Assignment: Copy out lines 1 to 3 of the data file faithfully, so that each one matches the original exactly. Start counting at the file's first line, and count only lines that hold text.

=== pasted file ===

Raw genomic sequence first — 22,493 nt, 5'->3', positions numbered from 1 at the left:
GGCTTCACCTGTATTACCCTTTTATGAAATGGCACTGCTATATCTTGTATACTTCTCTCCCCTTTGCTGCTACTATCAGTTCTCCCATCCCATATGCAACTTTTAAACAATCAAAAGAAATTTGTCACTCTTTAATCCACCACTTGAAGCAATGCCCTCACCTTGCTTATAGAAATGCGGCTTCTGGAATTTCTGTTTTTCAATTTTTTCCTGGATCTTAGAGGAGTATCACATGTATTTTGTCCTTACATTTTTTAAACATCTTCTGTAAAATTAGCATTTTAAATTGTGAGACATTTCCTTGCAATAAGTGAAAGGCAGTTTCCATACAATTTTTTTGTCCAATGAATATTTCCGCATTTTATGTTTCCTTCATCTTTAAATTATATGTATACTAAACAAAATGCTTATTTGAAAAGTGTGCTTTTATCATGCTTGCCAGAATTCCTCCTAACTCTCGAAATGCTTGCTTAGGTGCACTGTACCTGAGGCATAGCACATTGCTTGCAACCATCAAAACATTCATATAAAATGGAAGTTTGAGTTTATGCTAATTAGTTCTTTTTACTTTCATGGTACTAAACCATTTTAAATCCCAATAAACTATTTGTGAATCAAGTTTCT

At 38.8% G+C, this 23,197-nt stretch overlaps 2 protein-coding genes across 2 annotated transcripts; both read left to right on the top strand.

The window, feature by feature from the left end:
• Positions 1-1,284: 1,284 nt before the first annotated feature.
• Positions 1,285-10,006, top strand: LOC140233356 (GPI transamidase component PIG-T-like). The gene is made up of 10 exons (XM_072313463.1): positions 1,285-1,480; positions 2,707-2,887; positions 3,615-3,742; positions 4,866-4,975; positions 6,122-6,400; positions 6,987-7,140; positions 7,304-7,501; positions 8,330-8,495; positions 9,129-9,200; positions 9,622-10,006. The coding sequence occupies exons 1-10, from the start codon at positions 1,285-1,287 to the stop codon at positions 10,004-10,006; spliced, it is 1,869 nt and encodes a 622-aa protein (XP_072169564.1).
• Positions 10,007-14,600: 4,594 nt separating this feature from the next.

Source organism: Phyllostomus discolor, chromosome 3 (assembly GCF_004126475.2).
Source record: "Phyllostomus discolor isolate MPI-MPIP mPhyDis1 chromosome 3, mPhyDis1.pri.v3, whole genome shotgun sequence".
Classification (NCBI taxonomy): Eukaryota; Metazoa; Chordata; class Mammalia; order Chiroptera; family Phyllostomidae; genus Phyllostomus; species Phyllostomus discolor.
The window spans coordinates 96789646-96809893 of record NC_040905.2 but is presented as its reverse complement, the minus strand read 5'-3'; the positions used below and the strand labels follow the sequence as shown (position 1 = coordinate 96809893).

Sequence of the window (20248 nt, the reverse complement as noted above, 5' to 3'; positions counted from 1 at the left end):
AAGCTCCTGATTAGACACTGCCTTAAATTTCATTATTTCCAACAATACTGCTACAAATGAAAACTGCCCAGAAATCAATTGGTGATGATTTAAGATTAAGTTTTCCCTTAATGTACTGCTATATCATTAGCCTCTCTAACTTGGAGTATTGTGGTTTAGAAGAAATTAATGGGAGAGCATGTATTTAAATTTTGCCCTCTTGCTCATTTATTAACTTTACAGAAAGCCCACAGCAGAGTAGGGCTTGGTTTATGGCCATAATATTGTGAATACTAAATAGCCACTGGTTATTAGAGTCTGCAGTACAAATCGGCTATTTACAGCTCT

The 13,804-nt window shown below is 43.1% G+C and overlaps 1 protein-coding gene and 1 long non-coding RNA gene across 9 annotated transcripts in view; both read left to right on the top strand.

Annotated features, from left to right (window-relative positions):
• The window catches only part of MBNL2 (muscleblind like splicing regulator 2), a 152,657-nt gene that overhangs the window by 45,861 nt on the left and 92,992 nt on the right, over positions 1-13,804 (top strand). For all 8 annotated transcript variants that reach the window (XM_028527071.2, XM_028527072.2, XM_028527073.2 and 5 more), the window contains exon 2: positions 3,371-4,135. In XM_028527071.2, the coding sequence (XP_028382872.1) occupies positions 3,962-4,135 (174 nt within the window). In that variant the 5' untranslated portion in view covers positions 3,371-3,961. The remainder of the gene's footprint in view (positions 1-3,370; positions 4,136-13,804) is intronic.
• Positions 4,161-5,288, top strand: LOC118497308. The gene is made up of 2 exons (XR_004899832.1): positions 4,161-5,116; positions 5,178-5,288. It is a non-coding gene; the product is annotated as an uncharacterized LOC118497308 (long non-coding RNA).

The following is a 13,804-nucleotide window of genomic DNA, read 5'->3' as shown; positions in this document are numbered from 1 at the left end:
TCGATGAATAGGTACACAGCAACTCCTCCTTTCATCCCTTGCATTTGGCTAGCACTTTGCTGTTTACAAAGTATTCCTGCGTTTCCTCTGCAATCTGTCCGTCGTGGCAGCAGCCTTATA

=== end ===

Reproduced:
Raw genomic sequence first — 22,493 nt, 5'->3', positions numbered from 1 at the left:
GGCTTCACCTGTATTACCCTTTTATGAAATGGCACTGCTATATCTTGTATACTTCTCTCCCCTTTGCTGCTACTATCAGTTCTCCCATCCCATATGCAACTTTTAAACAATCAAAAGAAATTTGTCACTCTTTAATCCACCACTTGAAGCAATGCCCTCACCTTGCTTATAGAAATGCGGCTTCTGGAATTTCTGTTTTTCAATTTTTTCCTGGATCTTAGAGGAGTATCACATGTATTTTGTCCTTACATTTTTTAAACATCTTCTGTAAAATTAGCATTTTAAATTGTGAGACATTTCCTTGCAATAAGTGAAAGGCAGTTTCCATACAATTTTTTTGTCCAATGAATATTTCCGCATTTTATGTTTCCTTCATCTTTAAATTATATGTATACTAAACAAAATGCTTATTTGAAAAGTGTGCTTTTATCATGCTTGCCAGAATTCCTCCTAACTCTCGAAATGCTTGCTTAGGTGCACTGTACCTGAGGCATAGCACATTGCTTGCAACCATCAAAACATTCATATAAAATGGAAGTTTGAGTTTATGCTAATTAGTTCTTTTTACTTTCATGGTACTAAACCATTTTAAATCCCAATAAACTATTTGTGAATCAAGTTTCT

At 38.8% G+C, this 23,197-nt stretch overlaps 2 protein-coding genes across 2 annotated transcripts; both read left to right on the top strand.